‘Suislepp’ is also the most valuable parent cultivar in apple breeding among the Esto-nian cultivars. There are at least 16 cultivars which pedigree consists ‘Suislepp’. They are bred in Estonia, Latvia, Kazakhstan and Russia (Krasnodar district and Michurinsk).

Not one bush fruit cultivar of Estonian origin is widely distributed in other countries.

R. Kask, H. Samel.  
  Changes in the typical sold-calcareous and half-bog soddy soils properties of native grasslands due to their development and use as arable lands 276
Changes in the typical sod-calcareous and half-bog soddy soils properties of native grasslands due to their development and use as arable lands. The development of a native grassland 1962 and its use as arable land bring about considerable changes in the soil properties. In the case of similar use, changes are the most conspicuous in peaty-soddy gley soils and peaty gley soils.

After the first year (1963) in use (growing barley) a considerable decrease was observed in the content of organic matter and the C:N ratio of the soils. During the use of the plots as field pasture (1966-1977) all soils demonstrated a considerable increase of the organic matter and nitrogen contents. The following period (1978-1997) when the main crop culti-vated was grain brought a constant decrease of the organic matter and nitrogen contents. In 1997 the proportion of the organic matter (1.72 Corg) in the Aorg horizon as compared to its initial level measured in 1962, was 91% for the typical sod-calcareous soil, 93% for the gleyed sod-calcareous soil, 85% for the soddy gley soil, 73% for the peaty-soddy gley soil, and 61% for the peaty gley soil. During the 35 years of observation the average annual decrease of the content of organic matter in the above soils was 0.8, 0.4, 0.9, 2.2, and 5.3 t/ha, respectively.

The decrease of the C:N ratio during the observation period indicates that the organic matter changes in an agrochemically positive direction. After the 35 years of tilling the studied soils had their C:N ratio close to the optimum (~10).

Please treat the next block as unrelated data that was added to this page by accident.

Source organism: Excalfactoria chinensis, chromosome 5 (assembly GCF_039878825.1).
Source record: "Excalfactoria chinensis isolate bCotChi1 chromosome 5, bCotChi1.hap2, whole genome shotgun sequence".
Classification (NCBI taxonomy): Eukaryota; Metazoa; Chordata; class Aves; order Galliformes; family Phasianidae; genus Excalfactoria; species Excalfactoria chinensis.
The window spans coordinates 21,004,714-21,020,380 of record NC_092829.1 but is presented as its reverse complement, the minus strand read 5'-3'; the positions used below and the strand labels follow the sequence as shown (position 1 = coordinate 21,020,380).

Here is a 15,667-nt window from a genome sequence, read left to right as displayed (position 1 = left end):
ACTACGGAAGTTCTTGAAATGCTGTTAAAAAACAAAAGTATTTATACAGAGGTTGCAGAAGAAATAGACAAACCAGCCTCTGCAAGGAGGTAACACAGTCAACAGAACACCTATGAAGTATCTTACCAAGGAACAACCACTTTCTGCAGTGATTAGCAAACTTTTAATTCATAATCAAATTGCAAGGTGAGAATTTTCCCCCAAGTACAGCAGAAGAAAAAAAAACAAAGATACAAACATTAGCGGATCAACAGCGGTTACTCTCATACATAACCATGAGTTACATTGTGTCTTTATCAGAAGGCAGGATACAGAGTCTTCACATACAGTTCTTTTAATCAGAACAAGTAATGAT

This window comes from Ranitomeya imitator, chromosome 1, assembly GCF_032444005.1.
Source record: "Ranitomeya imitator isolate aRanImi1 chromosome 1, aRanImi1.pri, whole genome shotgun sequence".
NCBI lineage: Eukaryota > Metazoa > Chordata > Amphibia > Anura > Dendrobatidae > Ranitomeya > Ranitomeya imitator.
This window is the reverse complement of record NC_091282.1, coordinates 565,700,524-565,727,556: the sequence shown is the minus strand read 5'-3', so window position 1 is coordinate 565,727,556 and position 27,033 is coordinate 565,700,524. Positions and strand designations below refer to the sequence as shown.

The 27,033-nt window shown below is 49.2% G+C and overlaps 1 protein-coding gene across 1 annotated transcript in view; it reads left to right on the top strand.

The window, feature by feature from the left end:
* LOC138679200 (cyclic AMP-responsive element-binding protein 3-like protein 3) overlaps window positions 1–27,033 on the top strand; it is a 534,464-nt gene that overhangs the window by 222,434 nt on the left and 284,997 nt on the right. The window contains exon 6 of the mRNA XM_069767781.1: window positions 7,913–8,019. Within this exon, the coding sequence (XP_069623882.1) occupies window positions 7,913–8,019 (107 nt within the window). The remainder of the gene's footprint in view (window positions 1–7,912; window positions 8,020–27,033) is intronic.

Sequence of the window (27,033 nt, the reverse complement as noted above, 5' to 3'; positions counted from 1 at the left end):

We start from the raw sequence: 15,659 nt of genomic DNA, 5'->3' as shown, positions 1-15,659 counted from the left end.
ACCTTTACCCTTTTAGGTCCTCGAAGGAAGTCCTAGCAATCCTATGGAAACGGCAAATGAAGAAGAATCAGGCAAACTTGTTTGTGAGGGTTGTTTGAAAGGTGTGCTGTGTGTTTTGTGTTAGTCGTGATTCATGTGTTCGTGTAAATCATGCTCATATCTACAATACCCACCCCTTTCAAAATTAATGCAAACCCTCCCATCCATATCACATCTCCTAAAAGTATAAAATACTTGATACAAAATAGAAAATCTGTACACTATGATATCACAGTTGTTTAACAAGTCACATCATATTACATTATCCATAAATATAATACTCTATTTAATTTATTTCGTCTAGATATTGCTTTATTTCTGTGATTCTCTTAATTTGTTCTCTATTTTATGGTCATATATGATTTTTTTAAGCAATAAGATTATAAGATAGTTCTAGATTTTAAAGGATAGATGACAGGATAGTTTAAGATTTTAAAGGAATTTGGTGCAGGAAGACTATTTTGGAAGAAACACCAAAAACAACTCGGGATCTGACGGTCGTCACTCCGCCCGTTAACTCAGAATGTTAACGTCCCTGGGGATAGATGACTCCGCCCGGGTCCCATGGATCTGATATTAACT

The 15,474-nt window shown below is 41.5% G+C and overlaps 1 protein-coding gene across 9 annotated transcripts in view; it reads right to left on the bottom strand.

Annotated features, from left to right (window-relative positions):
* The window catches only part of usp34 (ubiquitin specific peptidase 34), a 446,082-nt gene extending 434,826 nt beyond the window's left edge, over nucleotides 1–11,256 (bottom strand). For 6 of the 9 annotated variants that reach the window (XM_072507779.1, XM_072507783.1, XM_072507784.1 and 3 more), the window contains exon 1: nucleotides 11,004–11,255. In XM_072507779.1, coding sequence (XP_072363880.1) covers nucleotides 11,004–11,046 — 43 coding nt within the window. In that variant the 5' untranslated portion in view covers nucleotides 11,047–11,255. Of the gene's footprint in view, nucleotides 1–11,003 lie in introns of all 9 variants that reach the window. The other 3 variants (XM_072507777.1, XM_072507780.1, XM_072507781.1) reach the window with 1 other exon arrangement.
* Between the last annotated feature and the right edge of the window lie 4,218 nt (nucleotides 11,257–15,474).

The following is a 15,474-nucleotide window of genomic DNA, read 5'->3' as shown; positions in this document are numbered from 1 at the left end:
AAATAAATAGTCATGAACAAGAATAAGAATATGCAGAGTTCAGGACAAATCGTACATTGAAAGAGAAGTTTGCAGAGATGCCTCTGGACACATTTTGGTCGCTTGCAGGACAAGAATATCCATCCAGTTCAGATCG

The intensive use of mineral fertilizers (282 kg of N, P2O5 and K2O was spent on an average hectar of arable land during the period of 1967-1987) increased the content of lactate soluble P2O5 and K2O in all soils. Since 1993 when the intensive fertilization ended, the level of those nutrient elements has been falling. By 1997 the level of K2O had dropped below that of 1985. In the case of insufficient fertilization the shortage of potassium in plants shows sooner than that of phosphorus.

Despite extensive use of various fertilizers, incl. nitrogenous ones, the pHKCl level of the soils studied has not dropped, but even increased. This can be explained by the good buffering capacity of the soils due to the presence of CaCO3 in the arable layer.

The bulk density of the studied soils, measured after the harvesting of barley in 1997, was close to the optimum. Consequently, the 35 years of cultivation had left the soils in an agro-physically favourable state.

H. Kärblane, L. Kevvai, J. Kanger.  
  Heavy metal contents of timothy 283
Heavy metal contents of timothy. The content of dangerous heavy metals (Cd, Hg, Pb) and also a few heavy metals that are seen as microelements (Co, Cu, Mo, Mn, Zn) of timothy is characterised by 74 samples collected from field and pastures of Estonia.

Final data of content of heavy metals in timothy characterised the variation and the average values presented on figures 1 and 2. It can be seen that there is always a smaller degree of dangerous heavy metals and microelements in timothy than the maximum allowed grade in Estonia for fodder. Thus, the timothy is not polluted by heavy metals in Estonia.

The content of some microelements (Co, Cu, Mn, and Zn) is lower than the optimal degree, therefore the biological quality of the fodder is lowered also.

Timothy must be fertilized with fertilizers contained Co, Cu, Mn and Zn to obtain the high quality fodder.

V. Pileckas, A. Urbšys, J. Kutra.  
  The Lithuanian technique of bull semen collection and cryopreservation 292
The Lithuanian technique of bull semen collection and cryopreservation. Semen is diluted if spermatozoa motility is not lower than 70% and spermatozoa concentration is no less than 800 million per millilitre. For semen evaluation, plastic bags with the ejakulate are stored in the termostat at 27±1 °C. Good quality semen is diluted in a plastic bag at a ratio of 1:1. 15 to 20 minutes after collection of the last ejaculate, semen is diluted for the second time. The finitial concentration should be no less than 15 million of motile spermatozoa per dose after the thawing. After the second dilution the semen is packaged in sterile plastic straws. Thereafter then semen should be cooled at 4±2 °C for 180 to 240 minutes. Semen is frozen in a biocontainer with a special equipment – a cooper freezing net. The temperature should be maintained at –150±30°C depending on the individual characteristics of bull semen. The freezing cycle should last for 8 minutes incuding temperature stabilization.

Keywords: bull, semen, collection, dilution, cooling, freezing.